The jury found for Molnar on both her Title VII and her Equal Protection claims, awarding her $500 in actual damages against East Chicago on the Title VII count and $500 against Booth and East Chicago on the sec. 1983 count. It also awarded her $25,000 in punitive damages against Booth on the sec. 1983 count. The district court entered judgment on the verdict on March 16, 1998. In response to Molnar's motion for costs and attorneys' fees, the court entered a final order on October 29, 1998, awarding attorneys' fees in the amount of $65,760 jointly and severally against Booth and East Chicago. Booth and East Chicago have appealed from the verdict and fee orders against them, and Molnar has taken a cross-appeal from the district court's Rule 50 order dismissing her hostile environment claims.


A. Appeal of Booth and East Chicago


Our review of the district court's denial of the defendants' motions for judgment as a matter of law under Rule 50 is de novo. See Deimer v. Cincinnati Sub-Zero Products, supra, 58 F.3d at 343-44. In addition, it is particularly important here to acknowledge that we apply the law as it now is, including the Supreme Court's intervening decisions in Ellerth and Faragher. See Harper v. Virginia Dept. of Taxation, 509 U.S. 86, 97 (1993).

1. Title VII


Although Booth's brief contains some references to Title VII, we reiterate for the sake of completeness the fact that the district court's instructions clearly indicated that it was not permitting Molnar to pursue a Title VII claim against Booth. This was correct, because an individual supervisor does not fall within the definition of the term "employer" for Title VII purposes. See, e.g., Bryson v. Chicago State Univ., 96 F.3d 912, 917 (7th Cir. 1996); Williams v. Banning, 72 F.3d 552, 555 (7th Cir. 1995). Thus, the jury was never invited to impose liability on Booth under Title VII, it never did so, and Booth has no grounds for complaining about any ruling of the district court on a Rule 50 motion that addressed his liability under that theory.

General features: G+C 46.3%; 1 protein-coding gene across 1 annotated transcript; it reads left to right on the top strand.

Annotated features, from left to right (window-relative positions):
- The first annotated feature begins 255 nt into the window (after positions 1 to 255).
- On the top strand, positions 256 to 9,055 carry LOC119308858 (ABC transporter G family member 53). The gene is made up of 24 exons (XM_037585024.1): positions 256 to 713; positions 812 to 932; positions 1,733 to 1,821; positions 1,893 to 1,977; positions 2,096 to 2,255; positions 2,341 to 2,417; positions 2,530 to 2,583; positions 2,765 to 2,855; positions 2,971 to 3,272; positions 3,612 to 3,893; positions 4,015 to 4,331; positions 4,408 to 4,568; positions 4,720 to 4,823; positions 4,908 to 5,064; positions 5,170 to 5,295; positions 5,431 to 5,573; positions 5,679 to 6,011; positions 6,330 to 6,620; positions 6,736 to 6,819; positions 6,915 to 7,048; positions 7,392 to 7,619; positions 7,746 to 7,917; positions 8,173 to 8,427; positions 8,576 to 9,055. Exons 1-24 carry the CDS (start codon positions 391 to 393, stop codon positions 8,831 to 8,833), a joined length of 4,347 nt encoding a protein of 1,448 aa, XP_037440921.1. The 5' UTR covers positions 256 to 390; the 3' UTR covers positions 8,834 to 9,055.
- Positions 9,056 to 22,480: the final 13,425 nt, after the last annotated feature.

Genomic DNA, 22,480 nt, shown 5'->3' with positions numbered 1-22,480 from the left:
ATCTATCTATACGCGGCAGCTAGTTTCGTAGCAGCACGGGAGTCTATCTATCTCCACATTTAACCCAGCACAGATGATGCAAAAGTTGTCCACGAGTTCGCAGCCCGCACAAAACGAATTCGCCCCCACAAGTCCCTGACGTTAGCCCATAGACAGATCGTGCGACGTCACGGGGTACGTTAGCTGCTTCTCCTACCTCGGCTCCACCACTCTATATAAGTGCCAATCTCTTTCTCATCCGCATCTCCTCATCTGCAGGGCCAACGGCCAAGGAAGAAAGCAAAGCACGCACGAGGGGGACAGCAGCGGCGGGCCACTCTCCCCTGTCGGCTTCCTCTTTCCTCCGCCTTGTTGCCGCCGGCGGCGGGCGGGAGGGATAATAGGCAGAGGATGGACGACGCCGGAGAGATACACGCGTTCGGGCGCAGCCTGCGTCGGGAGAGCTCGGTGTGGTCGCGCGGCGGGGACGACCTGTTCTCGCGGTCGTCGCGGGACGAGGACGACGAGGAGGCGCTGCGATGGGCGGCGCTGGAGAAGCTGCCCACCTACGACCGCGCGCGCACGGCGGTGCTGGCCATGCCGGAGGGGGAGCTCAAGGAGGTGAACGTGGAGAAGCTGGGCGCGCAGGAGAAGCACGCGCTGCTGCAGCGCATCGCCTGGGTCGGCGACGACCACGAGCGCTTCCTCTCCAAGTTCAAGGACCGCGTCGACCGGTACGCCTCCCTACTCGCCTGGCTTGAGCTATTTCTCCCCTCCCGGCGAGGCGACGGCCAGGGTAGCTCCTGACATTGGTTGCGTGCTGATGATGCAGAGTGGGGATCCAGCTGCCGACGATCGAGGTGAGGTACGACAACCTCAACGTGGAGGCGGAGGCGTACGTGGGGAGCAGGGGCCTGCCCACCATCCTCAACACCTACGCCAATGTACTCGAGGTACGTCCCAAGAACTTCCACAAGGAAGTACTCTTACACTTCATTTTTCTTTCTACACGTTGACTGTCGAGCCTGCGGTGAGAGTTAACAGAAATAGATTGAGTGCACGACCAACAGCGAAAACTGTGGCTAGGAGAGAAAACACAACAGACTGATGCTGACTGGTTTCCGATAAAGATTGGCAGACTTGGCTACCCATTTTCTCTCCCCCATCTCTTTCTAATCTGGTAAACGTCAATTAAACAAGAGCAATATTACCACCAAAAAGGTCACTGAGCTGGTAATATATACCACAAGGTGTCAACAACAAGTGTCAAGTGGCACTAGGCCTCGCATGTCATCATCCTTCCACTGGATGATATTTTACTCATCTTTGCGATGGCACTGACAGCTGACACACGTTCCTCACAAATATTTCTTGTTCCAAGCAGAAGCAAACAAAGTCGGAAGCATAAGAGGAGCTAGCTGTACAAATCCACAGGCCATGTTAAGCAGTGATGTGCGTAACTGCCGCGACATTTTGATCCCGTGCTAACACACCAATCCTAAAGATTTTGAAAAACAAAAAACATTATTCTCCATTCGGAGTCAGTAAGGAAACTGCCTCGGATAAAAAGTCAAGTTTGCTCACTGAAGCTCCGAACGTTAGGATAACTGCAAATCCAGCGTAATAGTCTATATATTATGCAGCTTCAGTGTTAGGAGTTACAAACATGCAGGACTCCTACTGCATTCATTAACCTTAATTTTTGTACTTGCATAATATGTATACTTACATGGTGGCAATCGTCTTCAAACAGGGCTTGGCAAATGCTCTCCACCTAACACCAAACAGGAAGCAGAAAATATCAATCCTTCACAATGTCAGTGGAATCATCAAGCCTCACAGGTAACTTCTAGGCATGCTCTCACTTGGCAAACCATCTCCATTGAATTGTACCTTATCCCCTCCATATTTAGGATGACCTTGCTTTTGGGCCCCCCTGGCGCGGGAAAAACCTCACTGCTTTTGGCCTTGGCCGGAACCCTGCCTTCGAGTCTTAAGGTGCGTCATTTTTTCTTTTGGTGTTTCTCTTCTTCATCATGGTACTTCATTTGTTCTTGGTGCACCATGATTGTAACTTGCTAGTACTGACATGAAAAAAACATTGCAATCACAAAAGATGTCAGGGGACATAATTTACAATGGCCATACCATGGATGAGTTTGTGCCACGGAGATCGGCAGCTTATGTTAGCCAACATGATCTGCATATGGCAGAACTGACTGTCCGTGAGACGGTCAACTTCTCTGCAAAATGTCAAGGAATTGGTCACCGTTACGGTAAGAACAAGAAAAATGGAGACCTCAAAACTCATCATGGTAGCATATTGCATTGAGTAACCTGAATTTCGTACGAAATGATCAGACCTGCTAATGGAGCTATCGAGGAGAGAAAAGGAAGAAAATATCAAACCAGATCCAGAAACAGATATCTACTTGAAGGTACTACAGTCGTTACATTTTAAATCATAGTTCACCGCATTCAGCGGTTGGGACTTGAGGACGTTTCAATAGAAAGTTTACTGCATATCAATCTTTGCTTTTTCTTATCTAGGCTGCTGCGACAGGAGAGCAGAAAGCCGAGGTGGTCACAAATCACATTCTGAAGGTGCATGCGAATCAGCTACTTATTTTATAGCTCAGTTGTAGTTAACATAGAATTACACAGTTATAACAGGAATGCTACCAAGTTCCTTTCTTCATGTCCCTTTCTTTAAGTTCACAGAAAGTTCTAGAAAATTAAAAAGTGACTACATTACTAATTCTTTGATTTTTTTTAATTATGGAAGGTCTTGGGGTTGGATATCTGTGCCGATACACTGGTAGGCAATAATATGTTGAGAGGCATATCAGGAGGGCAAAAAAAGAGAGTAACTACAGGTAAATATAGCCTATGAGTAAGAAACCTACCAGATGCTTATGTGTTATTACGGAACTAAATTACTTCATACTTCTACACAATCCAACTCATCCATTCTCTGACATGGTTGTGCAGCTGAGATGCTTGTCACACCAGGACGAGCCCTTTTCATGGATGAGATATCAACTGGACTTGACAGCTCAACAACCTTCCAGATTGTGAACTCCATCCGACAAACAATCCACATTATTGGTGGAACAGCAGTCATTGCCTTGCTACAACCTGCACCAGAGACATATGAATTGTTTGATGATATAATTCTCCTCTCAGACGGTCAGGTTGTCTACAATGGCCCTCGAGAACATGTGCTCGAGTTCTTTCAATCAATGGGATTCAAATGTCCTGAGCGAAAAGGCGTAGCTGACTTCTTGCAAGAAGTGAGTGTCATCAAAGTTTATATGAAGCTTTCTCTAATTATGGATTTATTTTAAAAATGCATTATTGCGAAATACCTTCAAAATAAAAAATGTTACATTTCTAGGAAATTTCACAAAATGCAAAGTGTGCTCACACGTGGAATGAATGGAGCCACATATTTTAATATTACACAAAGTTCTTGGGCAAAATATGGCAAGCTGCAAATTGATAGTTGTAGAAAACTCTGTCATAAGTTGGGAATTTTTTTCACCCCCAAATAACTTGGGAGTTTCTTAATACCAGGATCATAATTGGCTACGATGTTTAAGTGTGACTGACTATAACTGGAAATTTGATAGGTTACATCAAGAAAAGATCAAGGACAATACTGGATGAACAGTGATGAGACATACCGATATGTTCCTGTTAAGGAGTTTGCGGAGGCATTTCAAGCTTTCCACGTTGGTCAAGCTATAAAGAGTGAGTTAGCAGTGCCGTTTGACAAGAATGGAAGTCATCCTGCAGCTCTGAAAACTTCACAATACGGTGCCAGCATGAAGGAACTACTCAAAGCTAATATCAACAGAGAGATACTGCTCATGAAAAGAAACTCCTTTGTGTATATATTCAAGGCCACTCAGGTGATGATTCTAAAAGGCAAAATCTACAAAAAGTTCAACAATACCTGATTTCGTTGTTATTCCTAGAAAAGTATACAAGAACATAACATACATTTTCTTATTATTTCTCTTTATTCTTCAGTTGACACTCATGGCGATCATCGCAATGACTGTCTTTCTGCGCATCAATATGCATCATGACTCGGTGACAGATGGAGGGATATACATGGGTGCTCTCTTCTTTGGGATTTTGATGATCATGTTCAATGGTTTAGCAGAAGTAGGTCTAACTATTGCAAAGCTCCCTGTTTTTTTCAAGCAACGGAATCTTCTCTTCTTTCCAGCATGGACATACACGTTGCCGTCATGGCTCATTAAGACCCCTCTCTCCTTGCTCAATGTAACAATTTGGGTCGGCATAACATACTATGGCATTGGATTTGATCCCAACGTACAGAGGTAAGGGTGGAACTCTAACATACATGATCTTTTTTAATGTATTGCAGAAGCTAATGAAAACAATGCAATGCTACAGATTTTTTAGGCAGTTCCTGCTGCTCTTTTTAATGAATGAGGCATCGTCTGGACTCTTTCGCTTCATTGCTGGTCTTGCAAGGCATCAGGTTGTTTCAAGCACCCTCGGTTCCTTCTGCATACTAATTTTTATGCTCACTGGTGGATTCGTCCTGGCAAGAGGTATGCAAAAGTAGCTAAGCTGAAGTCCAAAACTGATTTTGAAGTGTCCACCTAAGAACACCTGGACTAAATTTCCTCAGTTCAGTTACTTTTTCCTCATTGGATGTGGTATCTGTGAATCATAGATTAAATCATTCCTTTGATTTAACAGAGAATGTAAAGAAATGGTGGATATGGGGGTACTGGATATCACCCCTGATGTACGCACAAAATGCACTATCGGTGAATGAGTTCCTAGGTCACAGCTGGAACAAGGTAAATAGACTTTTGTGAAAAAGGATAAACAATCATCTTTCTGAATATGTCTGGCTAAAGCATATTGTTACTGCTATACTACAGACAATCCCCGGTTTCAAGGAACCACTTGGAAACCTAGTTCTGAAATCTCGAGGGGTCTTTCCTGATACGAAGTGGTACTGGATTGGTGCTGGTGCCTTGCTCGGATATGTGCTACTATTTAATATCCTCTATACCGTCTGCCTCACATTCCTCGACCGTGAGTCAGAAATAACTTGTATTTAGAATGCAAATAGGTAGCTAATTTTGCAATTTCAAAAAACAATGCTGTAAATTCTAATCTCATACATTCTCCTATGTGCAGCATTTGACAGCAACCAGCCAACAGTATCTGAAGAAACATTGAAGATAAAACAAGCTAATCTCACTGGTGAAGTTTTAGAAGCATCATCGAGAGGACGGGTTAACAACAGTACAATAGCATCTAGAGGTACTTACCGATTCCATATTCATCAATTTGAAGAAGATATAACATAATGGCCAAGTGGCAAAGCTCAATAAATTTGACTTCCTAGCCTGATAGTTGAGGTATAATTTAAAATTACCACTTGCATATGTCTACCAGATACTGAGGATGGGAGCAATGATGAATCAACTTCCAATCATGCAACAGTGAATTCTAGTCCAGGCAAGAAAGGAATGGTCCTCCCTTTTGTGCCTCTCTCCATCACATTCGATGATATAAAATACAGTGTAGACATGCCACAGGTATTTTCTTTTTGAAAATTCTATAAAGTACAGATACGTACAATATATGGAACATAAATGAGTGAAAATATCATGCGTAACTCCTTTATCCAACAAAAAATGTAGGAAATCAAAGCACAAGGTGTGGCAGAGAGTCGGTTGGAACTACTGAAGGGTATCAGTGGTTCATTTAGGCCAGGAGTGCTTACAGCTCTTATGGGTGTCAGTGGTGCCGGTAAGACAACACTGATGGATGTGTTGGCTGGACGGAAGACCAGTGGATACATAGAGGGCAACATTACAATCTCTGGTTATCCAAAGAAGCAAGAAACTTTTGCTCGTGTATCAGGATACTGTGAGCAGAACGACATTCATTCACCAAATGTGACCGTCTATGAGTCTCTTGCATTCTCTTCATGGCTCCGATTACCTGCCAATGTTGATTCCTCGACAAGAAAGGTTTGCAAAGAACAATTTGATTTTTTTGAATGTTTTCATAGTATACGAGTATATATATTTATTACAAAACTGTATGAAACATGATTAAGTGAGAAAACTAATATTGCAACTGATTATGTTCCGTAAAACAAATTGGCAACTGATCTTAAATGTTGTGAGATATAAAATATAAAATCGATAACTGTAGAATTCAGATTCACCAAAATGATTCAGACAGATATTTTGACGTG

East Chicago, in contrast, was Molnar's employer and it was therefore potentially liable to her for a violation of that statute. The district court also denied East Chicago's Rule 50 motion seeking to keep from the jury Molnar's claim of sexual harassment. Viewing the evidence in the light most favorable to Molnar, and keeping in mind the Supreme Court's guidance in Ellerth and Faragher for these claims, we find no error in the court's decision.


In Ellerth and Faragher, the Supreme Court established the standards that govern the liability of an employer for sexually harassing behavior of a supervisor toward a subordinate employee. The Court abandoned the prior distinction, for vicarious liability purposes, between so-called quid pro quo harassment and hostile environment harassment, in favor of a test that distinguished between cases in which the supervisor takes a tangible employment action against the subordinate and those in which he does not. Ellerth, 524 U.S. at 760-65; Faragher, 524 U.S. at 807. The employer's liability in all kinds of cases is determined under agency principles, as the Supreme Court has developed them.